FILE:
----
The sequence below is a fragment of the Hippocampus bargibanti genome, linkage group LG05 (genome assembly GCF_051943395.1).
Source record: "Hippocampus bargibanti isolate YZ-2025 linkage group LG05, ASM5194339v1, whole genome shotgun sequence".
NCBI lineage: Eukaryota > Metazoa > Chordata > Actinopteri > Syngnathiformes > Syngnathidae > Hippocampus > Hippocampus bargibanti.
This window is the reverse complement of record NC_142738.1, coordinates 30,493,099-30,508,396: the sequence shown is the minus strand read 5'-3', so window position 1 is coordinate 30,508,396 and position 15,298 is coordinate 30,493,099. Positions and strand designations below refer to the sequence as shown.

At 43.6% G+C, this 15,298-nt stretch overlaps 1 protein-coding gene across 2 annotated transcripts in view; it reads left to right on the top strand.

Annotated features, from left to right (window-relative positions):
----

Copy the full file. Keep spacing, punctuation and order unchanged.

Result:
The sequence below is a fragment of the Hippocampus bargibanti genome, linkage group LG05 (genome assembly GCF_051943395.1).
Source record: "Hippocampus bargibanti isolate YZ-2025 linkage group LG05, ASM5194339v1, whole genome shotgun sequence".
NCBI lineage: Eukaryota > Metazoa > Chordata > Actinopteri > Syngnathiformes > Syngnathidae > Hippocampus > Hippocampus bargibanti.
This window is the reverse complement of record NC_142738.1, coordinates 30,493,099-30,508,396: the sequence shown is the minus strand read 5'-3', so window position 1 is coordinate 30,508,396 and position 15,298 is coordinate 30,493,099. Positions and strand designations below refer to the sequence as shown.

At 43.6% G+C, this 15,298-nt stretch overlaps 1 protein-coding gene across 2 annotated transcripts in view; it reads left to right on the top strand.

Annotated features, from left to right (window-relative positions):